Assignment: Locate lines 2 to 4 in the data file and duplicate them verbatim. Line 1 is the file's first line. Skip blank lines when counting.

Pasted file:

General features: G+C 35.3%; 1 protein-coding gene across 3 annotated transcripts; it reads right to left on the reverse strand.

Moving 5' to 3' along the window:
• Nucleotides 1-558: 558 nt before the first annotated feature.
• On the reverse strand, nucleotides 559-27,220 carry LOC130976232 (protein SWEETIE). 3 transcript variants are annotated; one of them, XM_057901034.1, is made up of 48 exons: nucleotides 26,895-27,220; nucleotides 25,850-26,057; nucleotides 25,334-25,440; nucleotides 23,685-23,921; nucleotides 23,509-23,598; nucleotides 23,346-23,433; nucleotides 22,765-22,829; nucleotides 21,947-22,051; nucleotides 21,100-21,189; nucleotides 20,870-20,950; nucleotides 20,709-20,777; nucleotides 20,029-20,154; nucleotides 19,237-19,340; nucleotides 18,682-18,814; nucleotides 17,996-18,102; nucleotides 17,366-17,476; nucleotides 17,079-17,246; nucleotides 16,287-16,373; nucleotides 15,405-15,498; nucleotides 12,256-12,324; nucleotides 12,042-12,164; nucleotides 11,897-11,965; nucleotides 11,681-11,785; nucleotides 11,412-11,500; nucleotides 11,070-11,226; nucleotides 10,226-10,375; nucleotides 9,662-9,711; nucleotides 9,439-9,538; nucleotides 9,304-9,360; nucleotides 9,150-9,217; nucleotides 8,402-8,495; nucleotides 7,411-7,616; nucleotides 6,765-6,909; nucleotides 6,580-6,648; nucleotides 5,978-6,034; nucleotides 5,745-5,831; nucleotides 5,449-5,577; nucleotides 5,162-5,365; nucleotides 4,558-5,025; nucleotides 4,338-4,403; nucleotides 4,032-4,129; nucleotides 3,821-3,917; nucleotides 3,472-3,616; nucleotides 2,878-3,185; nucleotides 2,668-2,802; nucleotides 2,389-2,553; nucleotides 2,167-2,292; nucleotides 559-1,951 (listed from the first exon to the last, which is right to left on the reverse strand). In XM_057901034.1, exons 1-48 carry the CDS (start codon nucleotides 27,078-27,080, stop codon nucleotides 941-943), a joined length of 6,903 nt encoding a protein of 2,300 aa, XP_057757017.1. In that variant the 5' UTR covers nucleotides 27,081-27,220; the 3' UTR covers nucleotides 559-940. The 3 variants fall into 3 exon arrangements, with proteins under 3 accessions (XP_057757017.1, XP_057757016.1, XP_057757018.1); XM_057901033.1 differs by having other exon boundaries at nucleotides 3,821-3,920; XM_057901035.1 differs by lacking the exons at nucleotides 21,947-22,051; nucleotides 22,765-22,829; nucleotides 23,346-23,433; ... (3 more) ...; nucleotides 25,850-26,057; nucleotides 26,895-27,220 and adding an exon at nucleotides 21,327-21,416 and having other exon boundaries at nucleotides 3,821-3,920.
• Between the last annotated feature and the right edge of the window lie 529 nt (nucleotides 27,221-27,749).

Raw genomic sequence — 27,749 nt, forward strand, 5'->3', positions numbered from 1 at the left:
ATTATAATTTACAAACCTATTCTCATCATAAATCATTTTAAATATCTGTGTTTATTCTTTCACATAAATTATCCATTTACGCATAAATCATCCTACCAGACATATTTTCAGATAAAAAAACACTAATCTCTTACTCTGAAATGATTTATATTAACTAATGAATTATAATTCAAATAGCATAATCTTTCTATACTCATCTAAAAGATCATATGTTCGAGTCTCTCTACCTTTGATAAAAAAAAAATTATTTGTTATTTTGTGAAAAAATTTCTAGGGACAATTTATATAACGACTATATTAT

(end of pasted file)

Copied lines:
Moving 5' to 3' along the window:
• Nucleotides 1-558: 558 nt before the first annotated feature.
• On the reverse strand, nucleotides 559-27,220 carry LOC130976232 (protein SWEETIE). 3 transcript variants are annotated; one of them, XM_057901034.1, is made up of 48 exons: nucleotides 26,895-27,220; nucleotides 25,850-26,057; nucleotides 25,334-25,440; nucleotides 23,685-23,921; nucleotides 23,509-23,598; nucleotides 23,346-23,433; nucleotides 22,765-22,829; nucleotides 21,947-22,051; nucleotides 21,100-21,189; nucleotides 20,870-20,950; nucleotides 20,709-20,777; nucleotides 20,029-20,154; nucleotides 19,237-19,340; nucleotides 18,682-18,814; nucleotides 17,996-18,102; nucleotides 17,366-17,476; nucleotides 17,079-17,246; nucleotides 16,287-16,373; nucleotides 15,405-15,498; nucleotides 12,256-12,324; nucleotides 12,042-12,164; nucleotides 11,897-11,965; nucleotides 11,681-11,785; nucleotides 11,412-11,500; nucleotides 11,070-11,226; nucleotides 10,226-10,375; nucleotides 9,662-9,711; nucleotides 9,439-9,538; nucleotides 9,304-9,360; nucleotides 9,150-9,217; nucleotides 8,402-8,495; nucleotides 7,411-7,616; nucleotides 6,765-6,909; nucleotides 6,580-6,648; nucleotides 5,978-6,034; nucleotides 5,745-5,831; nucleotides 5,449-5,577; nucleotides 5,162-5,365; nucleotides 4,558-5,025; nucleotides 4,338-4,403; nucleotides 4,032-4,129; nucleotides 3,821-3,917; nucleotides 3,472-3,616; nucleotides 2,878-3,185; nucleotides 2,668-2,802; nucleotides 2,389-2,553; nucleotides 2,167-2,292; nucleotides 559-1,951 (listed from the first exon to the last, which is right to left on the reverse strand). In XM_057901034.1, exons 1-48 carry the CDS (start codon nucleotides 27,078-27,080, stop codon nucleotides 941-943), a joined length of 6,903 nt encoding a protein of 2,300 aa, XP_057757017.1. In that variant the 5' UTR covers nucleotides 27,081-27,220; the 3' UTR covers nucleotides 559-940. The 3 variants fall into 3 exon arrangements, with proteins under 3 accessions (XP_057757017.1, XP_057757016.1, XP_057757018.1); XM_057901033.1 differs by having other exon boundaries at nucleotides 3,821-3,920; XM_057901035.1 differs by lacking the exons at nucleotides 21,947-22,051; nucleotides 22,765-22,829; nucleotides 23,346-23,433; ... (3 more) ...; nucleotides 25,850-26,057; nucleotides 26,895-27,220 and adding an exon at nucleotides 21,327-21,416 and having other exon boundaries at nucleotides 3,821-3,920.